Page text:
Game Ball: A history of the Pelham-Thompson rivalry

Published 5:41 pm Tuesday, October 5, 2010

To recapture the trophy from the Pelham City Hall building, the Warriors are going to have to go through Pelham Mayor Don Murphy as well as the Panthers from Pelham. (Reporter Photo/Jon Goering)

By NEAL WAGNER / City Editor

Sitting on the bottom row of a glass shelf in Pelham Mayor Don Murphy’s office is a nearly 23-year-old item coveted by mayors, coaches and hundreds of football players in Shelby County’s two largest cities.

Every October, the Pelham High School Panthers and the Thompson High School Warriors step onto the same field to battle fiercely for a bronzed football mounted on a block of heart pine timber.

The annual Battle for U.S. 31 rivalry game has the ability to save or ruin a season and grant bragging rights in north-central Shelby County for the next 365 days.

After every Pelham-Thompson football game, the mayor of the city with the losing team is forced to publicly present the game ball trophy to his counterpart in the winning city.

“It doesn’t really matter how good one team is or how bad the other team is,” said Alabaster Mayor David Frings. “It’s like the teams just have a spell on them during that game.”

With a spot right inside of the front door of the Alabaster City Hall already picked out, Mayor David Frings hopes the Warriors can recapture the trophy from Pelham this year. (Reporter Photo/Jon Goering)

“Shoot, you can just throw the teams’ records out the window. Both teams are going to get up for this game every year,” said Pelham Mayor Don Murphy. “It’s about bragging rights. You know how young folks are. They like to get out and talk.”

The two teams have played annually since 1978, with Pelham winning 17 games compared to the Warriors’ 15 games. Pelham has scored 633 points in the series, to Thompson’s 631.

About 10 years after the schools started playing, a THS graduate living in Pelham noticed something was missing. The winning team had nothing tangible to signify their victory over their heated rivals.

“Teams like Minnesota play for the Little Brown Jug. I thought we needed to come up with something like that for the Pelham-Thompson game,” said Eddy Jowers, a THS graduate who currently lives in Pelham and serves as the city’s public works director.

Jowers began collecting historically significant items from both cities and forming them into a trophy.

The base of the trophy is a block of heart pine timber taken from the floor of the old Pelham School, which was located where the Pelham City Hall currently stands.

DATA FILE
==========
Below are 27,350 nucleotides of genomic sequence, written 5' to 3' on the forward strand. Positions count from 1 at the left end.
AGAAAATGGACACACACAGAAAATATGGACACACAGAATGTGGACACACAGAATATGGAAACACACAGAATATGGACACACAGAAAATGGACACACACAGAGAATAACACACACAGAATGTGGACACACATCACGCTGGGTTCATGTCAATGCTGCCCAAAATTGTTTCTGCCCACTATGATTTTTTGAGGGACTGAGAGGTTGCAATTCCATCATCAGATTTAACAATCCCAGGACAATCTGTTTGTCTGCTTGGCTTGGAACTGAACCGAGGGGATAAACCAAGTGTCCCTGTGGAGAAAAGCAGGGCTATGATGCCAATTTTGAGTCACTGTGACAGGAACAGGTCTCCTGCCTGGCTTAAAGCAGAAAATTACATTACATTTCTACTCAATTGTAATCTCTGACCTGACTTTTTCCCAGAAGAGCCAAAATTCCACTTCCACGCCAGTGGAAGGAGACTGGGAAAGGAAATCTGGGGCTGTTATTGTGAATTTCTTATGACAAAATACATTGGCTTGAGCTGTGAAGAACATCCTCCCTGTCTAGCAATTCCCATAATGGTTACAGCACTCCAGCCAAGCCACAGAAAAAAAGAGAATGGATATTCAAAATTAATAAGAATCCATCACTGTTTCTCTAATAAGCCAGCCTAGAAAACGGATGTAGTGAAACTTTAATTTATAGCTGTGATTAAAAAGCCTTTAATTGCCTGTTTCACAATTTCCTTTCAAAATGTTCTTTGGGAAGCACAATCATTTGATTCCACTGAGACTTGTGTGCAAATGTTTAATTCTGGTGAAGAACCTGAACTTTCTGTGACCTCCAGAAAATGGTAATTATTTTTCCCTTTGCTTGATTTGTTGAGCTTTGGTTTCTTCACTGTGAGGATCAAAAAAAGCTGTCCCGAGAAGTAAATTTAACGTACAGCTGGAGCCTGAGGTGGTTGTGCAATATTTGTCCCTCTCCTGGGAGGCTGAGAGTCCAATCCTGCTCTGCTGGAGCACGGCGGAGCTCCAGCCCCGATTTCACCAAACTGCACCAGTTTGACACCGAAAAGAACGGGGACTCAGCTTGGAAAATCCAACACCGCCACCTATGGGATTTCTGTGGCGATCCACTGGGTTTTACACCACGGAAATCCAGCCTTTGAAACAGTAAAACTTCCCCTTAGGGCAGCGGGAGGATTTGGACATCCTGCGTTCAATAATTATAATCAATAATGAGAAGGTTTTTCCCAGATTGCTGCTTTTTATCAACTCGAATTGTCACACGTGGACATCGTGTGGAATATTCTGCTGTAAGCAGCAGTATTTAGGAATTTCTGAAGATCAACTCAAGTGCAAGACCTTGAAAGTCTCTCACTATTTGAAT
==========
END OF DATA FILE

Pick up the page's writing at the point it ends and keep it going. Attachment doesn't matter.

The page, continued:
Small golden plaques depicting the score of many of the games are attached to the sides of the wooden block.

Attached to the top of the block is a bronzed football tee the Warriors used during their 1980 state championship game. On the tee is a bronzed Panther football used during one of the first THS-PHS games.

“We are reasonably certain that is one of the first game balls,” Jowers said.

On each side of the game ball are wooden spindles used at the old Buck Creek cotton mill in Alabaster. Tiny eagles crafted by a local trophy shop are perched atop each spindle.

“We were just brainstorming one day, beating the breeze around the wood stove,” Jowers said. “We just thought it was appropriate to make the trophy out of things from the two cities.

“If we put something from Pelham on there, we wanted to make sure we put something from Alabaster on there too,” Jowers added.

It is not uncommon for the game to spur bouts of friendly trash talking between the two mayors, Frings and Murphy agreed.

“We need to get together and make a bet on the side, just to make it more interesting. Maybe a hotdog or something,” Murphy said with a laugh. “Mayor Frings is a good friend of mine, and we like to kid and cut up about it.”

“(Former Pelham) mayor (Bobby) Hayes and I used to talk some trash about the game, and it’s been known to break out between me and Mayor Murphy,” Frings said. “It’s a friendly rivalry, but we both want that win.”

Three days before the game, both mayors were certain their team would come away with a victory.

“I am getting ready to dust off and polish a spot in my office for that trophy,” Frings said. “When we win, we will have a spot waiting for it.”

“They are coming up to the hill to our house, and we are going to fight hard to defend it,” Murphy said. “We are going to keep this trophy, there’s no doubt about it.”